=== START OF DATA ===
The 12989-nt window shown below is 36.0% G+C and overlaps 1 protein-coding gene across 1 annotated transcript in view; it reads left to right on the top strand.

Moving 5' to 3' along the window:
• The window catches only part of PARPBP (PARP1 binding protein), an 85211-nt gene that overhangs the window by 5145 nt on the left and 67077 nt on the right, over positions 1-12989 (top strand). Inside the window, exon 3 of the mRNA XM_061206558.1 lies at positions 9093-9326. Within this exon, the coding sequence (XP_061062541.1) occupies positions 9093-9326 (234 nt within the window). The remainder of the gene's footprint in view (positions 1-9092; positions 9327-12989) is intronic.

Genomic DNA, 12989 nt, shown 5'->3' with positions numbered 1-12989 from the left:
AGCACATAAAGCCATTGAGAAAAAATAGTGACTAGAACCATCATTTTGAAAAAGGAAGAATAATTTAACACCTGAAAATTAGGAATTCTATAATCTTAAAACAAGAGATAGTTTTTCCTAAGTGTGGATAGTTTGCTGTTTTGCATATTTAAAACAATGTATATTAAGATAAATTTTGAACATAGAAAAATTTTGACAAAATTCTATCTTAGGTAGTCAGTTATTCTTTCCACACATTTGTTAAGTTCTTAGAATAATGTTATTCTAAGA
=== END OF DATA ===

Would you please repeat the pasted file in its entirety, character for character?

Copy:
The 12989-nt window shown below is 36.0% G+C and overlaps 1 protein-coding gene across 1 annotated transcript in view; it reads left to right on the top strand.

Moving 5' to 3' along the window:
• The window catches only part of PARPBP (PARP1 binding protein), an 85211-nt gene that overhangs the window by 5145 nt on the left and 67077 nt on the right, over positions 1-12989 (top strand). Inside the window, exon 3 of the mRNA XM_061206558.1 lies at positions 9093-9326. Within this exon, the coding sequence (XP_061062541.1) occupies positions 9093-9326 (234 nt within the window). The remainder of the gene's footprint in view (positions 1-9092; positions 9327-12989) is intronic.

Genomic DNA, 12989 nt, shown 5'->3' with positions numbered 1-12989 from the left:
AGCACATAAAGCCATTGAGAAAAAATAGTGACTAGAACCATCATTTTGAAAAAGGAAGAATAATTTAACACCTGAAAATTAGGAATTCTATAATCTTAAAACAAGAGATAGTTTTTCCTAAGTGTGGATAGTTTGCTGTTTTGCATATTTAAAACAATGTATATTAAGATAAATTTTGAACATAGAAAAATTTTGACAAAATTCTATCTTAGGTAGTCAGTTATTCTTTCCACACATTTGTTAAGTTCTTAGAATAATGTTATTCTAAGA